I just read The Power of Co-Creation, a reference book gathering various example of how companies used strategies of co-creation to innovate, manage or get products to the market. I was offered this book by eYeka, the company in which I’m currently doing an internship, and I really enjoyed reading it. Here are some impressions as well as interesting examples – other than Starbucks, Nike or Apple !
From 2000 to 2004, C.K. Prahalad and Venkat Ramaswamy wrote a series of articles about the benefits of collaborative processes for companies. These thoughts were all gathered in a book at Harvard Business School Press called The Future of Competition: Co-Creating Unique Value With Customers, which remains one of the most influential management books of our young century. The present book was published in 2010 and has not been translated yet (to my knowledge). After the passing of C.K. Prahalad, this collection of cases was co-authored by Francis Gouillart, who also blogs under FrancisGouillart.com.
You will find a dynamic illustration of the book’s content by clicking on the following pearl:
The Power of Co-Creation Pearltree
The book is divided into two parts: one dedicated to value co-creation and the other one to management co-creation. As we would have expected, the authors lay out best practices like Nike, Dell or Lego to illustrate how companies can engage customers in company processes. But I also liked other less discussed examples like:
- GlaxoSmithKline (GSK), who implicated a dedicated community of men and women to support the developement and launch of its weight-loss pill Alli in 2007. Because the drug would only be efficient if people really changed their behavior (diet, exercise etc.), “GSK [knew that] it had to build a customer base for whom the drug worked […] because word-of-mouth and peer-to-peer recommendations have such influence in this product category“. After having gathered important insights from a First Team of customers, GSK set up a dedicated website to support to members of a larger community of customers, and eventually the drug was a commercial success.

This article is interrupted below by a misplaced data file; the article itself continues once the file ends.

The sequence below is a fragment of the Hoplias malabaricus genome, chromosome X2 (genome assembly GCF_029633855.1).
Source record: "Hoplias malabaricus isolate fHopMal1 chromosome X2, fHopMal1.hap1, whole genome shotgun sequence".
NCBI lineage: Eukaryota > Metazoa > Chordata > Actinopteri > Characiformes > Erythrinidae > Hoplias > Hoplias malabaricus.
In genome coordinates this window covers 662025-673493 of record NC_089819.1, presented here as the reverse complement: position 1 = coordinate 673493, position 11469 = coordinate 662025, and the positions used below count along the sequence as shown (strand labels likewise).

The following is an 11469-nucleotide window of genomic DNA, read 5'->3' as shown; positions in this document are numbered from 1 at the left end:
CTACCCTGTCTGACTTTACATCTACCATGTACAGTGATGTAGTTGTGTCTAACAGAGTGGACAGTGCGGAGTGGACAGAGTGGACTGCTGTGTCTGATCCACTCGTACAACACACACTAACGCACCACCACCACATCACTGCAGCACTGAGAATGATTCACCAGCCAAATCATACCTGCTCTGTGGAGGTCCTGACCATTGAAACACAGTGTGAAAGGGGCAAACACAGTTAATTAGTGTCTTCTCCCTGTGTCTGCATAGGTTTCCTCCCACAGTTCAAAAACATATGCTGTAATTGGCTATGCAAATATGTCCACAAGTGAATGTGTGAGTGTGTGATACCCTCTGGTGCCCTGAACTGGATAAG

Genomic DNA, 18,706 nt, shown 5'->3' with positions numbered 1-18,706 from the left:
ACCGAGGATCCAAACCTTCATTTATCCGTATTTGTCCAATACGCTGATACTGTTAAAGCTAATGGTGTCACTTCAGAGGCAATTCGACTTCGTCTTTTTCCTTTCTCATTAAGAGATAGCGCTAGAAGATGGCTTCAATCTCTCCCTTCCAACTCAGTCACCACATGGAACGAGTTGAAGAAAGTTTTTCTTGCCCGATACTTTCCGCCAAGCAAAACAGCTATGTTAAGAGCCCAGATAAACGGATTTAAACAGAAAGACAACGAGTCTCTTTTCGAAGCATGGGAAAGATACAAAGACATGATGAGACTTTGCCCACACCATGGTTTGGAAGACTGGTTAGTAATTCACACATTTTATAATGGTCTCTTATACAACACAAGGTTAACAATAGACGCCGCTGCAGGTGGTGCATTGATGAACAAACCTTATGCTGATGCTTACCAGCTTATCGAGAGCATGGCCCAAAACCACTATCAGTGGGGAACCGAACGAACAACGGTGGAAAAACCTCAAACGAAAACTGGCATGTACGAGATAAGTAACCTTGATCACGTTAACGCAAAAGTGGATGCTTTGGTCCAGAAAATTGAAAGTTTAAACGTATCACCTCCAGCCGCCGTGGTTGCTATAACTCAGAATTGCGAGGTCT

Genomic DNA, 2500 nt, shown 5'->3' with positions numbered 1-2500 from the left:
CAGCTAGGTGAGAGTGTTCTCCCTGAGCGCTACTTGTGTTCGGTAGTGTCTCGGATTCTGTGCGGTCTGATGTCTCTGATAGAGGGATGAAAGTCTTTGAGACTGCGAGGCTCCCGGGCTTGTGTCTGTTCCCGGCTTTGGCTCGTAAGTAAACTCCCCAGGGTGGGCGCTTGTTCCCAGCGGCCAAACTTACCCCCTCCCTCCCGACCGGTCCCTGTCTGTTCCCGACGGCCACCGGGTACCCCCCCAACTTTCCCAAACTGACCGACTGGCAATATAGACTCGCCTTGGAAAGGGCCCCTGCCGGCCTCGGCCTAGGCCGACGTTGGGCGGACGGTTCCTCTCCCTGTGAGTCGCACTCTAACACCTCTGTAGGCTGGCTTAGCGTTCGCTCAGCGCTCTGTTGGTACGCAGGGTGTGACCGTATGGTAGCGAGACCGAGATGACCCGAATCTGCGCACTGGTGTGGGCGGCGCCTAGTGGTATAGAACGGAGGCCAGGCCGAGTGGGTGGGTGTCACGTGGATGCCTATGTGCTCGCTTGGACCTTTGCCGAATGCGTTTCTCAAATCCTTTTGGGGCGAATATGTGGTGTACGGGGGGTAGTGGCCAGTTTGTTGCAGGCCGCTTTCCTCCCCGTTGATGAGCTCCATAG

A key to Alli’s success was that GSK was able to connect with the ‘world of weight loss’ from the user’s perspective (Diane Hessan, CEO of Communispace)
- ITC, an Indian conglomerate with multiple activities, started setting up an entire social ecosystem around its agrobusiness activity in rural India in 2000. The goal was to improve its position on the global commodities export market, and it proceeded at several levels to co-create the e-Choupal initiative. Created in 2000, this program created several engagement platforms (not only web-based platforms, but also kiosks and storing facilities) for farmers to facilitate business with ITC. This enhances revenue and market knowledge, thanks to insights and data provided by the new system.
- Caja Navarra (CAN) is a Spanish savings bank designed to support local communities through social investments. In 2004, CEO Entique Goni changed to way these investments where decided because he designed a platform that allowed customers to decide where to allocate resources – not the bank’s board. The result was that the top 5 investment categories were completely reordered : customers ranked disability & care first while the bank had previously chosen sport, leisure and welfare as top investment. Other initiatives followed making CAN moke transparent and even “giving customers a degree of insight into and control over CAN’s social investment“.
This is a testament to the power of the new world of work and inclusionism (James Gardner, head of innovation and research and Lloyds TSB)
There are a lot more examples stated in the book, I would even say that it sometimes comes too close to a catalog… However, the book is very well-structured and clearly indicates how “co-creation” (they did some really good branding there !) benefits all these companies. I think I will detail some other examples later on the blog, especially because Ramaswamy & Gouillart spend quite some time on French companies : Prédica (Crédit Agricole) and La Poste. Thanks for reading to this point already, and stay tuned !
What are the best books and essays on the experience of collaboration and co-creation?…
If you seek a pragmatic book, check out The Power of Co-Creation from Venkat Ramaswamy and Francis Gouillart. Is kind of a follow-up of The Future Of COmpetition (Prahalad & Ramaswamy) but with examples from all over the world and from various business…